FRIDAY, July 31, 2020 (HealthDay News) – A new study explains how coronavirus is affected by a turn on drops that are released when you cough, sneeze, talk or talk and travel around a room.
Researchers from the University of Minnesota hope their work will help schools and businesses take action to reduce the risk of COVID-19 transmission when they reopen.
For the study, they created a model for how these aerosols travel in indoor rooms, such rooms, elevators and supermarkets. They also compared how the virus did in different types of ventilation and with different distances between people in a room.
“You see a lot of people talking about the dangers of staying in cramped spaces, but no one gives a quantitative number,”
“I think the biggest contribution we have made is to combine very accurate measurements and computational simulation simulations to give a very quantitative estimate of the risks,” he said in a university news release.
Researchers found that good ventilation can filter out some of the virus, but can leave it on surfaces.
In the classroom, they ran a simulation in which an asymptomatic teacher spoke for 50 minutes in a row. It was found that only 10% of the aerosols were filtered out. Most of the particles remained on the walls.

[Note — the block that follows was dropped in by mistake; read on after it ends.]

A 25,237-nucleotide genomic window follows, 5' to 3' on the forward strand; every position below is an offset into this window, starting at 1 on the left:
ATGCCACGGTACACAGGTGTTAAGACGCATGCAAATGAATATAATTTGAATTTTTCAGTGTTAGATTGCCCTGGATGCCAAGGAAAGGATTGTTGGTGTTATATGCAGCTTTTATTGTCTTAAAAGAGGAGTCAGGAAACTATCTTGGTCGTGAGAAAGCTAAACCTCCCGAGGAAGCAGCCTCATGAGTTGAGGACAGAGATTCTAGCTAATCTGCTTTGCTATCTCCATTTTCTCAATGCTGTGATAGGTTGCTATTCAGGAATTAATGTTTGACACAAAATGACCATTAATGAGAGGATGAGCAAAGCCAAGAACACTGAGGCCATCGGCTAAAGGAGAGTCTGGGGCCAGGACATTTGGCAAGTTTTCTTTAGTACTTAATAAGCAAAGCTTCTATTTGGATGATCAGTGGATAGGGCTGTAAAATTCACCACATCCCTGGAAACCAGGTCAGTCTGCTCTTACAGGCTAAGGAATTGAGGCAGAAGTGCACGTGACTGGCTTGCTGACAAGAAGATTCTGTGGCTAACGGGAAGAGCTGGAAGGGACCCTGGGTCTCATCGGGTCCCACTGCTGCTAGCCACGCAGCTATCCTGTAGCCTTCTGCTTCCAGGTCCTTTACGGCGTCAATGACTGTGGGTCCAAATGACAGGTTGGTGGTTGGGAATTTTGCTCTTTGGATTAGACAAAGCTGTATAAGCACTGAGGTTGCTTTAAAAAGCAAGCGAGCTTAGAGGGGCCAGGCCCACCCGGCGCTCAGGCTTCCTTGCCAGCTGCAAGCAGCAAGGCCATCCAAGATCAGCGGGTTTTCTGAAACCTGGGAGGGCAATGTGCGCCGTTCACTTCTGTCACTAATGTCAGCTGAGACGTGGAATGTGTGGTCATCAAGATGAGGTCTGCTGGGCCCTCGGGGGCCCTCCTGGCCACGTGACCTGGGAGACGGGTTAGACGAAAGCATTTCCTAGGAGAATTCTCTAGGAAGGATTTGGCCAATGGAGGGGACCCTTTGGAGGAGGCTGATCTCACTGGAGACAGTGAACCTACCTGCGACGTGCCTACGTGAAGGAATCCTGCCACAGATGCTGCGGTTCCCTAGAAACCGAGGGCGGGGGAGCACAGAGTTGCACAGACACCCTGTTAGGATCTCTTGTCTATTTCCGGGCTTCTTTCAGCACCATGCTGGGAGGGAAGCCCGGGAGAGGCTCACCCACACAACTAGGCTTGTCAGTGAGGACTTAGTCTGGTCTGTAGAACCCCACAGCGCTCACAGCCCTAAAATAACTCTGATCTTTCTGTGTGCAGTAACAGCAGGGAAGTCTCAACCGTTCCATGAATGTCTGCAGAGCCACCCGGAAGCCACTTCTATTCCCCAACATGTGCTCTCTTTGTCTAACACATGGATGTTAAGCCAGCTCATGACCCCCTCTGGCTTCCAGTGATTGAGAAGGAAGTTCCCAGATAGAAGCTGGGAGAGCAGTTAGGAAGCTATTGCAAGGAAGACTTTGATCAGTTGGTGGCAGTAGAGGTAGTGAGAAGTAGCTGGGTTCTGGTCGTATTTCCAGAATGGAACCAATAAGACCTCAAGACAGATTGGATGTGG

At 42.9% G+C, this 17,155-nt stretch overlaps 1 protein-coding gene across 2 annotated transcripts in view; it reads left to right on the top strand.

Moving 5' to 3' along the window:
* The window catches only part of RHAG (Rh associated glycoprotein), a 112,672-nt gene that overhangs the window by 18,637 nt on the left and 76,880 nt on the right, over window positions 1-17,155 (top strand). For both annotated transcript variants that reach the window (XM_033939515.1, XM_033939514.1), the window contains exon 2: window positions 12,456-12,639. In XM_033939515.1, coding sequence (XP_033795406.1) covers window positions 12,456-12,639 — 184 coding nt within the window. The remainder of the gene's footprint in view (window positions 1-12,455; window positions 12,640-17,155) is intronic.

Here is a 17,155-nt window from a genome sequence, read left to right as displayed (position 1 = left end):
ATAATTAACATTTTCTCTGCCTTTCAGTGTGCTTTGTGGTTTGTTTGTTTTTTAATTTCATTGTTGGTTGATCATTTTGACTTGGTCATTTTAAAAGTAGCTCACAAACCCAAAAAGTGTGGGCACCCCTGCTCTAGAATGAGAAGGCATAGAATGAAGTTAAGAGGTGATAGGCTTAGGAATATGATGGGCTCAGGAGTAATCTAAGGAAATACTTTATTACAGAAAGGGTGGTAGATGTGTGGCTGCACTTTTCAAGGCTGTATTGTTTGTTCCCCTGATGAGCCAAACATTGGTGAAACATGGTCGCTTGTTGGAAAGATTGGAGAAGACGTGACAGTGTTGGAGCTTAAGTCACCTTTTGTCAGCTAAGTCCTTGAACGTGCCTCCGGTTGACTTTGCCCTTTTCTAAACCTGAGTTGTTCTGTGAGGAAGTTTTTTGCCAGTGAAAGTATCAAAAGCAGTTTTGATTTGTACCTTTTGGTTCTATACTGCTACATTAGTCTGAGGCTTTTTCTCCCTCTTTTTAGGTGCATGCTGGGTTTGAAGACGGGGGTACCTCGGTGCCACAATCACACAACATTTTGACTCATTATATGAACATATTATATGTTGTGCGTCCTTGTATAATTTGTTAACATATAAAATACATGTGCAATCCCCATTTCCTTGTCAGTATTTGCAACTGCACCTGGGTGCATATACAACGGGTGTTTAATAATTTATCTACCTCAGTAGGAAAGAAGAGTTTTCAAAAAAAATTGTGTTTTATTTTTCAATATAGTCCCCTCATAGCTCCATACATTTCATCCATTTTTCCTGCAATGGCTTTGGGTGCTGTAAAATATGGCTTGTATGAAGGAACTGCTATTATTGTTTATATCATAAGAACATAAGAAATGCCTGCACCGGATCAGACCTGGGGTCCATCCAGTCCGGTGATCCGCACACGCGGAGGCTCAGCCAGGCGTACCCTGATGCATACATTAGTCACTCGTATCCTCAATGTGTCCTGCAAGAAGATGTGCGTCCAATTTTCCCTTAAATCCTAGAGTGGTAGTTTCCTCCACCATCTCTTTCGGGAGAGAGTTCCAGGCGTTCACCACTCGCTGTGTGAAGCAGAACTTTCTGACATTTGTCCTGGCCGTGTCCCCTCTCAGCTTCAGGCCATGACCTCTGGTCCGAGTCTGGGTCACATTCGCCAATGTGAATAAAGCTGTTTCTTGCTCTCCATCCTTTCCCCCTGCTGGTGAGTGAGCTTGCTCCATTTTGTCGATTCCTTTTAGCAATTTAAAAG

“Because this is very strong ventilation, we thought it would ventilate a lot of aerosols. But 10% is really a small number,” said co-author Suo Yang, assistant professor of mechanical engineering.
He noted that ventilation forms vortices – expelled aerosols rotate within these vortices rather than terminating, he said.
“When they collide with the wall, they attach to the wall,” Yang added. “But because they are basically caught in this vortex, and it is very difficult for them to reach the valve and actually go out.”
The researchers followed the airflow to find virus hotspots where the aerosols were collected in the room. They also found that the aerosols spread much less in space when the teacher was placed directly under an air valve.